Just you wait


Just you wait.

My new least favorite phrase, uttered by just about any well-meaning cashier at Trader Joe’s or dog-walking neighbor passing me on the street and noticing my burgeoning belly.

Just you wait… Your lives are about to be turned upside down!

Just you wait… When the baby gets here, you’ll never sleep again!

Just you wait… Enjoy the time alone while you still have it!

Just you wait… You think your body is not your own now, but wait till you start breastfeeding!

Insert smirking, co-conspiratorial smile after every comment made above.

Each time one of these remarks have been made, it’s always coupled with some sort of implication that I must not know how good I have it now. That I “don’t know what we’re getting ourselves into”. Oh my god! I just realized right now that I’m in for a long string of sleepless nights, difficult days and tantrums. Thank you SO MUCH, random stranger, for enlightening me!

Maybe I don’t know just how much our lives will really change. It’s probably impossible to predict unless you’ve gone through it yourself. I fully acknowledge that I enjoy my alone time and the ability to pick up and do whatever I want the majority of the time, without schedule or agenda.


I am also fully aware that I signed up for this. In fact, we spent hundreds of days and nights, an insane amount of money, and an even larger amount of heartache before getting to this point where people are telling us “just you wait”. It doesn’t mean that I’m not still equal parts excited and terrified to be a mother, but I also would like to think I’m not completely and utterly naive about the sacrifices made once you become a parent.

It is true that most of the people who share with us their, ahem, wisdom, don’t know our struggles. They don’t know my current struggles – the 24/7 pain in my hands and pelvis that basically prevent me from doing anything productive for more than five minutes at a time, the lack of sleep, the mental struggle over said debilitating physical issues, all caused by pregnancy. The pregnancy that I desired more than anything. All they see is a pregnant lady who “doesn’t know how good she has it”.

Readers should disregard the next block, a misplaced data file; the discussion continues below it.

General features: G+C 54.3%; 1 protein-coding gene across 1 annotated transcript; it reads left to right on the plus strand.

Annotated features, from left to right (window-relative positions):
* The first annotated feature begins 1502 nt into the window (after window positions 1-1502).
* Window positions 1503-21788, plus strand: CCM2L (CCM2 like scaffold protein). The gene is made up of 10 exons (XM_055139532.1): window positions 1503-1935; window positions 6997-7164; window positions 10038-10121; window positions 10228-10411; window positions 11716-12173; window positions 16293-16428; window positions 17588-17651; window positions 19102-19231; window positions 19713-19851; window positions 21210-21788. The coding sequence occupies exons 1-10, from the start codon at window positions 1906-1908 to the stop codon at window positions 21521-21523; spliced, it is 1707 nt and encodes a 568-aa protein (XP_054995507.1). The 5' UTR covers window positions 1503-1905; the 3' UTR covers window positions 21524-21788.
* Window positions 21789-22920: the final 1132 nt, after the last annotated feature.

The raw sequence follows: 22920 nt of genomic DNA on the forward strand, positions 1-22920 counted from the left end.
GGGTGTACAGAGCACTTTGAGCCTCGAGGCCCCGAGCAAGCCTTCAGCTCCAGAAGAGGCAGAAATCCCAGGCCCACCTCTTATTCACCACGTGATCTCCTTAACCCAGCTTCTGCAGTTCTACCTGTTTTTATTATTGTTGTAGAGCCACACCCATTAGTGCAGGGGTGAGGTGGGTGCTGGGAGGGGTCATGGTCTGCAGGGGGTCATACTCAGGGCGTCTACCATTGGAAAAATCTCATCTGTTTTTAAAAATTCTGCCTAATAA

I’ve had my fair share of those who have shared with me the delights we have to look forward to – the baby smiles, the every day milestones, seeing the world from a brand new perspective, feeling like your heart lives outside your body with this little person that is a piece of each of you. Thank god for those people, who make the worry about the total upheaval of our lives minuscule in comparison to the joys we have in store for us. Especially because that’s what I’m clinging to, now, to get me through these last few weeks (!!!) of pregnancy.

My current state leaves much to be desired, in my opinion. I want to feel like I am totally ready for this baby to get here, but in reality, right now I feel like an utter failure in the “nesting phase” that I’m in. I want to be doing so much more than I am physically able. And it’s making me frustrated and depressed that I can’t. So I am stuck in this weird limbo of desperately wanting her out of me so I can feel semi-normal again, while simultaneously not feeling ready for her to come at all.

Dale has been an absolute saint through all of this, especially in these last several weeks as my physical state has been in a rapid decline. He’s gone back to working long hours at school and then coming home to doing a full load of dishes or putting together pieces of furniture for the baby’s room at night. He’s constantly putting out an arm for me to grab, letting me lean against him, and has pushed me around in a wheelchair for a full day at Disneyland. I literally have no idea what I would do if I was doing this on my own, and thankfully, I don’t have to.

At the end of the day, I think most of my desires for the conversations surrounding infertility, pregnancy and parenthood focus on one thing: connection. Let’s do our best to try to understand each other’s struggles and meet each other where we’re at. To try to make a real connection instead of relying on blanket assumptions. To lift each other up instead of preparing each other for the worst. Because don’t we all want to be able to see more of the joys in life instead of the pain? Our struggles bring our joys into sharper focus, but they shouldn’t cloud our vision either.

Leave a Reply

Your email address will not be published.